Watch: Apple's iMac Pro vs 2013 Mac Pro (Part 1) - benchmarks and specs

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Comments

  • Reply 21 of 34
    Completely uninterested. It’s grey. Brilliant. It’s still an iMac. Great for those that are happy. 

    Not for me. Get it out of the way and deliver a new Mac Pro please. Then I’ll be excited. If done correctly it should breeze past the iMac “Pro”

    New Mac Pro!!! New Mac Pro!!!
    williamlondonGeorgeBMacxzu
  • Reply 22 of 34
    Completely uninterested. It’s grey. Brilliant. It’s still an iMac. Great for those that are happy. 

    Not for me. Get it out of the way and deliver a new Mac Pro please. Then I’ll be excited. If done correctly it should breeze past the iMac “Pro”

    New Mac Pro!!! New Mac Pro!!!
    Yeah sure, if you want to pay for that performance. there’s always a price-to-performance ratio to consider. for software devs this imac pro hits a sweet spot: three times faster but not insanely expensive. if the past is an indicator of the future, it should last a solid 5-7+ years for the indy guy like myself. my desktop dev machine is a maxed out imac on a vesa arm mount on a sit-stand desk and it’s super clean and ergo and this set up suits me just fine. according to Craig F., i’m not alone — they’re guessing software devs are their biggest group of pros judging by machines with Xcode installed. 
    edited January 2018 watto_cobrapscooter63williamlondon
  • Reply 23 of 34
    cgWerkscgWerks Posts: 2,952member
    macxpress said:
    Maybe the iMac Pro is 3x the price, but you also have to factor in that the Mac Pro's you're seeing will get older far quicker than the iMac Pro. Its already 6yrs old and counting. So is it worth getting a 6yr old Mac just to save a few coins? 
    Fair point. But, in my particular case, the iMac Pro isn't my ideal machine even if I had the budget for it. So, it's a curious question. I'm actually surprised - especially regarding GPU - that it did as well as it did in comparison. Also, maybe spending $2k now for a time-extension to see what Apple comes up with (assuming they are re-committed to the Mac) might be money well spent if the Mac Pro can do that job (which it could for me).

    BittySon said:
    You're also getting the best 5K screen available in the bargain.
    I wouldn't mind the screen at all, but since I'd like to run other devices, I'd rather it not be my primary, sole display. I'd have to add another display on some arm or something, and I'll likely be dealing with limited space later this year. I can't say it isn't tempting, though, if I could budget it and justify it. :)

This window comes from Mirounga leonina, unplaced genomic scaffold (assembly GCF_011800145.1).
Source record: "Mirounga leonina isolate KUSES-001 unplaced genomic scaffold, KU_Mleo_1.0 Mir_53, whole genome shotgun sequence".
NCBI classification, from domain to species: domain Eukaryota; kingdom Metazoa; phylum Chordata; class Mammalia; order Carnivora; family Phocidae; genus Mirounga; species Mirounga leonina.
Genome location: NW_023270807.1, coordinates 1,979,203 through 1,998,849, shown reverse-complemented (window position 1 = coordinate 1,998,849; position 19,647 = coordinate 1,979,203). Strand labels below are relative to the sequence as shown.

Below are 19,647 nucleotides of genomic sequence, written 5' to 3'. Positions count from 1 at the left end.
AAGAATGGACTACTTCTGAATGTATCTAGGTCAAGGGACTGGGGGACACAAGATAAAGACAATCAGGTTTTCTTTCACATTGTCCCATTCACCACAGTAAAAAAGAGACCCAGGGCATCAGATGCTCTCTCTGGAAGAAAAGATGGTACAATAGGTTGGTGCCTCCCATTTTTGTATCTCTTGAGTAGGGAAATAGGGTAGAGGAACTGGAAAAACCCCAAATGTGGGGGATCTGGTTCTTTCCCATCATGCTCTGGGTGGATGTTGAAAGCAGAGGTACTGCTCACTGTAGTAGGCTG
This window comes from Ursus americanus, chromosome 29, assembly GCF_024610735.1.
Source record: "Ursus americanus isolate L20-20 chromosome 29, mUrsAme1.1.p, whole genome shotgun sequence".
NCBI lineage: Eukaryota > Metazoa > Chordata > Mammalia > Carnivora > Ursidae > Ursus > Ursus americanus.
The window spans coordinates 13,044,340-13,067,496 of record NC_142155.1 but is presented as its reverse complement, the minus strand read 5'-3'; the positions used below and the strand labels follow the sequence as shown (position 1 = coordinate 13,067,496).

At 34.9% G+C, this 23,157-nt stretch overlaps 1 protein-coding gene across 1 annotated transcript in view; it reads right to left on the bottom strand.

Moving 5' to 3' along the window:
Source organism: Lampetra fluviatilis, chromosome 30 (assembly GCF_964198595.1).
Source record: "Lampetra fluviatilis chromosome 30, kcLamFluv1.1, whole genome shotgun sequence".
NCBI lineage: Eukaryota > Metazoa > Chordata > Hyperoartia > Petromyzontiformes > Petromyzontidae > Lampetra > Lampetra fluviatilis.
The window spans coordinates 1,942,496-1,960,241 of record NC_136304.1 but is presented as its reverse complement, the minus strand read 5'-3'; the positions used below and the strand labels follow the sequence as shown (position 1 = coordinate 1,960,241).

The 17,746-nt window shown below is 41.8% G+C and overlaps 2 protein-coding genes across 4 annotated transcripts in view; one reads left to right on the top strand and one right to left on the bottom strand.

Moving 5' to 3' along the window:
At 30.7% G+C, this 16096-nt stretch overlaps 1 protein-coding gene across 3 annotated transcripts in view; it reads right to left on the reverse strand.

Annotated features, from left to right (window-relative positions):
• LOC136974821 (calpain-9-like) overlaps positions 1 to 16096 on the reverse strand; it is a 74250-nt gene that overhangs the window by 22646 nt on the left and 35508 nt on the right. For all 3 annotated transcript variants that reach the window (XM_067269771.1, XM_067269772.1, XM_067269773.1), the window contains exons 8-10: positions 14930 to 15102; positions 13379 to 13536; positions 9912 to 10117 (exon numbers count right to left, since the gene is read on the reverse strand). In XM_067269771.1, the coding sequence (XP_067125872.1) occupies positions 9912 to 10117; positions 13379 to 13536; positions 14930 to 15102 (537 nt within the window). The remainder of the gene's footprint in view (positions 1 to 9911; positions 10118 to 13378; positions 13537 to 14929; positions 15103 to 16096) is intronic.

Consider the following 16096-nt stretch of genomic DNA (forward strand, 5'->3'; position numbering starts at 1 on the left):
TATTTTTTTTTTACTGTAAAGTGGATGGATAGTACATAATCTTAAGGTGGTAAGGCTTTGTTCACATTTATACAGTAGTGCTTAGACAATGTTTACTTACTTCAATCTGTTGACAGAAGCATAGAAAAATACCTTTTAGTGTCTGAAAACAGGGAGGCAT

tnw2933 said:
    The Senior Advisors that I have talked with do not have an iMac Pro to even attempt to replicate the problems with.  I have not only asked for a replacement but I have offered to have Apple put a charge on my credit card for a second iMac Pro identical to the one I now have in order to send me a new iMac Pro by Advance Placement ensuring the minimum down time while an exchange is made.  So far, all I get out of The Senior Advisors is "let's keep working on this" and that is the status that has held for The last two weeks plus. 
    I don't think Apple support is what it once was (or the OS has gotten so complex they sometimes just can't fix stuff). Last year, I spent like 6-8 hours of phone time on a laptop based AppleID issue that they were never able to resolve. I finally gave up and wiped it and re-built from scratch from backups. (And, having worked supporting Macs for decades, I'd never run into an issue like that I couldn't solve either, aside from true OS corruption, which this wasn't.)

    sflocal said:
    So, if Apple is falling asleep at the wheel, complain loudly on their forums and make the problem know.  They certainly don't like bad press.  Considering the size that Apple is and the cash hoard they have, they should have an army of engineers working on problems like these instead of the small(er) group they have.

    I'd love to have the iMac Pro.  I just can't justify the price since I honestly don't have a "need" for it.  It's all want.  Perhaps some day, but I bought a new iMac in late 2015 and by the time that machine fails years down the road, maybe that next iMac will be as fast (if not faster) than the current iMac Pro? 
    I think their support (aside from iOS) is still geared more towards when macOS (OS X) was higher quality and more simple (pre-iCloud).

    The problem for me, is that I want a reasonably powerful, but quiet machine. The only thing Apple has that fits that bill is a 2013 Mac Pro or the new iMac Pro. So, I either pick a noisy machine, a really old machine, or a really expensive machine. None of them are optimal solutions for me.

    sevenfeet said:
    i concur on this.  USB hubs can be finicky beasts.  Sometimes they are the cause and sometimes they are the solution to problems.
    USB-C... the future! ;) Yes, this is my issue too with this 'couple USB-C ports and external gidgets and gadgets' stuff. A LOT of problems get introduced this way vs just having known good quality internal stuff.

    BuffyzDead said:For that kind of money, and after reading Fochers feedback above, I would Not walk, but I would Run to the Genius Bar and Demand an immediate Brand New replacement, and accept nothing less. Sometimes we just need to speak up for ourselves !! Great Luck !!!